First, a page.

OK, here is another post that starts by talking about a recent road trip, this time in the Motor City. We saw some stellar art – at the Museum of Contemporary Art Detroit, at the Detroit Institute of Arts, and on the city streets. Detroit is home to a talented, lively graffiti art scene.
We also ate some amazing food – some of it definitively American, but most of it brought to the city by immigrants. We’re always happy to eat at Señor Lopez, on the edge of Mexican Town. The food is delicious, authentic, plentiful and cheap, and the service is unfailingly friendly. But what really captured our culinary hearts this visit was a pair of Bengali meals.
One of the Bengali restaurants is in Detroit proper; the other is in Hamtramck, a small city that’s actually inside the city limits of Detroit. First settled by German farmers, Hamtramck saw a huge influx of Polish immigrants in the early 20th century. In 1970, the city’s population was 90 percent Polish.
The past few decades have seen a new wave of immigrants, primarily from the Middle East and South Asia – especially Bangladesh. Buddhist and Islamic temples have joined the churches sprinkled throughout the city.
And more to the point here, Hamtramck is now sprinkled with a dazzling array of food choices reflecting its cultural richness. The city’s Polish heritage is well represented, of course, with numerous restaurants, groceries and sausage shops. Longtime residents still talk about the fire that temporarily closed Bozek’s Meat and Groceries in 2007 – mainly what they say is how incredible the air smelled. And Fat Tuesday is celebrated as Pączki Day, a day given over to eating pączki, traditional Polish pastries filled with fruit or cream fillings – and to drinking early and often and probably playing hooky from work.
The newer arrivals brought their cooking pots, recipes, and food traditions with them, too. We shopped for late night snacks at an Arab-owned market with beautiful produce, a huge selection of locally made hummus and an impressive olive bar. And we feasted on Bengali pizzas one evening after a day of museums and shopping and hiking around. (That’s another great thing about immigrants: they adopt and adapt ideas of their new home. Like pizza.) One pizza we ordered was topped with spicy curried chicken; the spinach feta pizza tasted like saag paneer. Both featured perfectly charred, crisp, cracker-thin crusts.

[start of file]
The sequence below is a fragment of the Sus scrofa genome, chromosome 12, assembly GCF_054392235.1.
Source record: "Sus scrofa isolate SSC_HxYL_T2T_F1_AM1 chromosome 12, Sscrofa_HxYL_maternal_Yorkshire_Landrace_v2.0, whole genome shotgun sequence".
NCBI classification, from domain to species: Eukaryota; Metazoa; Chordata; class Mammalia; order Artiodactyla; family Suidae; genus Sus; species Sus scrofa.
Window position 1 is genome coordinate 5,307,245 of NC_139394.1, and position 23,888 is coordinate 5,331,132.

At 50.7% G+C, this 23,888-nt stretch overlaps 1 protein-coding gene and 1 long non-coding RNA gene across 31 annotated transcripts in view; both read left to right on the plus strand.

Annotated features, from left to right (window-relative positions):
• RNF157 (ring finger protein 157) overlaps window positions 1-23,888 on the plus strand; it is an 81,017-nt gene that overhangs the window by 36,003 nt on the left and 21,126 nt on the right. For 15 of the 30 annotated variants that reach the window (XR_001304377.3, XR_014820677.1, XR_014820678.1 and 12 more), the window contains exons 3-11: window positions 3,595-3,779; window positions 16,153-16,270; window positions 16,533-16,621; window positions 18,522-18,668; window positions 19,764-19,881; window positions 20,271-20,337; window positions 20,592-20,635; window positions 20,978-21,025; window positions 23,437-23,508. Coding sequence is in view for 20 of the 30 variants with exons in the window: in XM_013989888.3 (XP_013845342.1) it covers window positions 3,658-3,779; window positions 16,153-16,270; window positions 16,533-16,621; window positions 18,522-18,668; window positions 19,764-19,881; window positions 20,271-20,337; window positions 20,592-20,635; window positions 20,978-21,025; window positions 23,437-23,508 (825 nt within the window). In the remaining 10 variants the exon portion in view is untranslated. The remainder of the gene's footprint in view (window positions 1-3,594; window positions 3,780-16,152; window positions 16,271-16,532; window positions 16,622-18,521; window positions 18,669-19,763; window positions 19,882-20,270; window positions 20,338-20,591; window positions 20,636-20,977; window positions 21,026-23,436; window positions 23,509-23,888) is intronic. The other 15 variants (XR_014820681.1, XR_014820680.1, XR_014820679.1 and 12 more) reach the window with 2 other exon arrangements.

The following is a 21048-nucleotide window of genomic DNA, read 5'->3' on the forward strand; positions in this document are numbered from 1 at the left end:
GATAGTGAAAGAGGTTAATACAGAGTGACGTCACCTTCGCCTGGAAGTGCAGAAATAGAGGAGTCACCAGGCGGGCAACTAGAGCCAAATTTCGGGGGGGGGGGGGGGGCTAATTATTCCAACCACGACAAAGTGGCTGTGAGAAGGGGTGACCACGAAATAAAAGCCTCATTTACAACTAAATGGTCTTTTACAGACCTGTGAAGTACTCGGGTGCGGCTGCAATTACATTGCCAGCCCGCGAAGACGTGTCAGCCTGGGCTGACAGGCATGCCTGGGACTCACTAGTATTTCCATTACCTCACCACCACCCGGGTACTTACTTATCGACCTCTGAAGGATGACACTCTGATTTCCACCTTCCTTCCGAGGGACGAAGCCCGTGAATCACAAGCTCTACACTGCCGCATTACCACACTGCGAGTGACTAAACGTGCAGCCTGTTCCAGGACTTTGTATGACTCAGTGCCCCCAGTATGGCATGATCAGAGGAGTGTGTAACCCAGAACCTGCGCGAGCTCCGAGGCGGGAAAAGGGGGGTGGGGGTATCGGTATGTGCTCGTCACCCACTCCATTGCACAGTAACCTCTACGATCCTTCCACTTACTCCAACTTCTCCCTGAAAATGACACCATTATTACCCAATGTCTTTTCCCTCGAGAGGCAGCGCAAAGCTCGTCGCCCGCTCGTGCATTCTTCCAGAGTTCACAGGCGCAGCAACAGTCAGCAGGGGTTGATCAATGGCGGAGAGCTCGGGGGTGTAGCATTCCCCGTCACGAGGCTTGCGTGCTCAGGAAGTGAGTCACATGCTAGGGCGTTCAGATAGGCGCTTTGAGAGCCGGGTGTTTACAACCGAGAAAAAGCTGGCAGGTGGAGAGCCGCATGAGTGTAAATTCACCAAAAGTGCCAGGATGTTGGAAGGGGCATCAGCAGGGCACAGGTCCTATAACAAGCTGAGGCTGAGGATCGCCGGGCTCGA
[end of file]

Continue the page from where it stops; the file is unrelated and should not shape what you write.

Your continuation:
This week’s recipe is inspired by an appetizer we shared at a more traditional Bengali restaurant. The original dish is Gobi (cauliflower) Manchurian Dry, best known as a famous Indo-Chinese first course. But it’s popular in Bangladesh, too.
In the original, the cauliflower is coated with a three-flour batter and deep fried. Then, depending on the recipe, it’s mixed with a sauté of some combination of onion, garlic, vinegar, red chili sauce, ketchup (or tomato paste), soy sauce, oil, peppers, and other flavorings. Sometimes, it’s topped with cilantro, sometimes with sesame seeds. The resulting dish is “dry” only in the sense that it isn’t in a gravy sauce, as many Bengali and Indian dishes are.
For my version, I didn’t try to recreate what we’d eaten at the restaurant. Instead, I used its delicious, tangy flavors as a guide. I lightened it up a bit, skipping the batter and deep frying, and cooked the cauliflower for a shorter time to maintain more of its crunch.
Sautéed Cauliflower with Chili Sauce
Serves 2 as a side
3 tablespoons canola or vegetable oil + more if needed
4 generous cups bite-sized cauliflower florets
Salt and freshly ground black pepper, to taste
1 medium onion, chopped
1 jalapeño pepper, chopped (and seeded, if you wish)
2 cloves garlic, minced
1 tablespoon chili oil (see Kitchen Notes)
1 tablespoon Sriracha hot sauce (see Kitchen Notes)
2 tablespoons white vinegar
Chopped cilantro, for garnish
1. Heat 3 tablespoons oil in a large sauté pan over medium flame. Add cauliflower and toss to coat with oil. Season generously with salt and pepper and sauté for 7 to 8 minutes, stirring occasionally, until charred in some spots.
2. Add onion and jalapeño pepper to pan, drizzling in extra oil if needed, and cook until tender, 4 to 5 minutes.
3. Add garlic to pan and cook until fragrant, about 45 seconds, stirring constantly. Add chili oil and Sriracha to pan and toss to coat cauliflower. Remove pan from heat and add vinegar. Toss to combine. Taste and adjust seasonings. Top with chopped cilantro and serve.
Spicing things up. The chili oil is traditional. You’ll find it in Asian markets and some supermarkets. Created in the United States in the early 1980s by a Chinese-Vietnamese immigrant, Sriracha is becoming a tradition in its own right. For us, the two hot sauces add the right flavor and heat to this dish, a nice, serious kick. If you’re going to skimp on anything, cut back on the chili oil. The Sriracha delivers a lot of the tangy quality necessary for everything to work.